Event of a lifetime
Thousands of visitors from right across the country will be descending on the Townships, in a few weeks, for one of the biggest events to ever come to this area: the Canada Summer Games – Sherbrooke 2013. Lynn Blouin, the Deputy CEO of Communications and Human Resources
for that event, who is a former political aide and the wife of Orford MNA Pierre Reid, recently took part in the Hatley Canada Day Parade along with that now famous giant hummingbird, Zigzag, the mascot of the Games. During the Official Opening after the parade, her passion for the Sherbrooke Canada Games came through as she invited everyone to attend.
In Ms. Blouin’s position as Deputy CEO, a role she describes as “A trip of a lifetime”, she oversees nine of twenty services, besides the financial services, that will keep the games running smoothly, and she still manages to sleep at night! In an interview with the
Stanstead Journal, Lynn, who grew up in Magog and lives there still, explained how she came upon her important role in this event, not slated to return to Quebec for about another 26 years. “I had been involved in the Magog swimming event ( La Traversee) for eighteen years, and then worked in politics for many years. People would say to me that politics was in my blood, and I would always say no, events are in my blood! When I knew the City of Sherbrooke was in line to get the Games, I said ‘Oh man, if they come, I’ll be there.’ I was working in the Cabinet of Monique Jerome-Forget and, on the same day she resigned, I saw a news report that Sherbrooke had just got the Games.”
Months later, when one of her old colleagues, Luc Fournier, took on the position as the CEO of the Games, she got a phone call. “We had worked together before so, when he called me, we sealed the deal.”
“When I started in September, 2010, there were only three of us on staff. Now we have a staff of 93. It’s a very intense, human experience to grow a project like this. About eight months ago, we were hiring two or three people a week. Now we have a great team and those people are really busy bees,” continued Ms. Blouin who, besides with this big team, helps to oversee an army of about five thousand volunteers.
As with the Olympics, the Canada Summer Games will have elaborate Opening and Closing Ceremonies and Ms. Blouin was excited to talk about them. “There will be lots of surprises. We had a preoccupation to embrace the idea of the whole of Canada being represented. We have artists from seven or eight provinces…We wanted to show a very large view of Canada but also what we do in Quebec and in the Townships.” Although spectators will have to buy tickets for the Opening Ceremony, the Closing Ceremony will be free, a generous gift to the population from Bombardier. “The emotion is different in the ceremonies: the Opening Ceremony is more formal while the Closing is a big celebration. They’re both not to be missed!”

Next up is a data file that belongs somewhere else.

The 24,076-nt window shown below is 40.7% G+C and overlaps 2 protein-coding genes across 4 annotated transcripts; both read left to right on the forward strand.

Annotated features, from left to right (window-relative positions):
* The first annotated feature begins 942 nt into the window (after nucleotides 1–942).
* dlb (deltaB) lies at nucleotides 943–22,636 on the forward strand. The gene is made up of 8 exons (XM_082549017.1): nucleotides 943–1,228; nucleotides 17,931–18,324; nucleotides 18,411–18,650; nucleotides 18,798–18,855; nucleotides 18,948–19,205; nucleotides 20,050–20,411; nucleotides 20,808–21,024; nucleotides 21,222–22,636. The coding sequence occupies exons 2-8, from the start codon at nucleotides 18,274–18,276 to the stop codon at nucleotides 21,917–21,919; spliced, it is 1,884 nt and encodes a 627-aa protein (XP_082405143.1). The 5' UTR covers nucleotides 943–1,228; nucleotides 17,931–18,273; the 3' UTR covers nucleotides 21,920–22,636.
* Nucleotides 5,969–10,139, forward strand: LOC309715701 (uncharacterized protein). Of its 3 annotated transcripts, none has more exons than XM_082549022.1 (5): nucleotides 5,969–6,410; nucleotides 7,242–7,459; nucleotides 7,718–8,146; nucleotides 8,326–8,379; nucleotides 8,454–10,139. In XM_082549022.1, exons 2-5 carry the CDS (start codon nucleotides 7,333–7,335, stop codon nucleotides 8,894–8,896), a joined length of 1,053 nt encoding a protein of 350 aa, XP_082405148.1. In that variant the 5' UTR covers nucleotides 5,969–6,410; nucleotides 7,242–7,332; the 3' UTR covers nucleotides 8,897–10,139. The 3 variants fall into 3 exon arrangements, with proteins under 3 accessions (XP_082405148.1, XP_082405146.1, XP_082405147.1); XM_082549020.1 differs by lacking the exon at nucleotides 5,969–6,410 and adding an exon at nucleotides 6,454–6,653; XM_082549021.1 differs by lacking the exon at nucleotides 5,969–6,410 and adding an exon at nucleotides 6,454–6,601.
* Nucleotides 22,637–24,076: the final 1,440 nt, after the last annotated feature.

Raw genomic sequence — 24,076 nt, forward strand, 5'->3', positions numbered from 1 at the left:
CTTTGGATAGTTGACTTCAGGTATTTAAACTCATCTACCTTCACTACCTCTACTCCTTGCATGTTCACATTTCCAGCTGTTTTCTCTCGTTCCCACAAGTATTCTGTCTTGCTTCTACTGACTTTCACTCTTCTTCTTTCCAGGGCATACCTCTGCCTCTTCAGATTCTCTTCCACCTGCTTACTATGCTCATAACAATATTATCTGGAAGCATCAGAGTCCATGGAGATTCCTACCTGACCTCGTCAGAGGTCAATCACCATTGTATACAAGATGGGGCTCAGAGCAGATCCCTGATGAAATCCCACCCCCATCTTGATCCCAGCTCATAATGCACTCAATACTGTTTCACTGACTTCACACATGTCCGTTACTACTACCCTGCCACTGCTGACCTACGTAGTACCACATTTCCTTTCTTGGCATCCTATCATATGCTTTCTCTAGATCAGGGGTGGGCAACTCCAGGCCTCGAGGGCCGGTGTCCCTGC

“We’ve been very innovative in the planning of this event. We have over one hundred and twentyfive young people, ambassadors, coming in for a week from all across the country. They’re coming to volunteer in the Games and to learn about Quebec. That’s a first for the Canada Games.
“There’s also the cauldron that we unveiled this morning. At first we wanted to build something special to leave in Sherbrooke, then we found out the Canada Games cauldron was broken, so it became the official Canada Games cauldron.” The cauldron itself, which holds the symbolic flame, is a beautiful testament to the spirit of cooperation needed to pull off an event of this magnitude. “The engineering and planning of the cauldron was done at the
Université de Sherbrooke, it was designed by students in Bishop’s University’s Fine Arts program, and it was built by students of the Lennoxville Vocational and Training Centre.”
Volunteers are still needed for the Games to work in security and as drivers for car-pooling. “It’s a nice job because we want to make sure that everyone enjoys the Games, that includes the volunteers. We make sure that if a security volunteer does three hours in a park- ing lot, their next three hours will be at the side of a field, like front row seats to the action,” said Ms. Blouin. People interested in volunteering can find the information on the official website. “What I’m most proud of is the spirit we’ve created: These are ‘games’ so we have to have fun!”
With just a few weeks left before the Opening Ceremony, I asked the Deputy CEO what she will be focusing on. “Keeping everybody happy. Big deadlines bring lots of pressure and our team has had a lot to deal with like five pregnancies, sickness; this has brought added responsibilities. We try to give our staff, the volunteers, tools to handle the stress, help or emotional support. We also have to help some to bring their goals down a little; it’s okay to reach for the sky but the stars are fine too.”
“For many, these Games will be a once-in-a-lifetime experience. The level of competition is very high and almost half of the competitions are free! People should not miss it, they should bring their kids; these athletes are great examples for them.”
“I want to have the greatest memories of my life with these Games, and I want that for the staff, volunteers, the spectators and the participants!”
Lynn Blouin poses with the world’s biggest hummingbird, ZigZag.
Lynn Blouin, (centre, front), is seen here with a few members of her team, including William Hogg, to her left, and Tom Allen (back left), surrounding the specially-built cauldron that will hold the flame.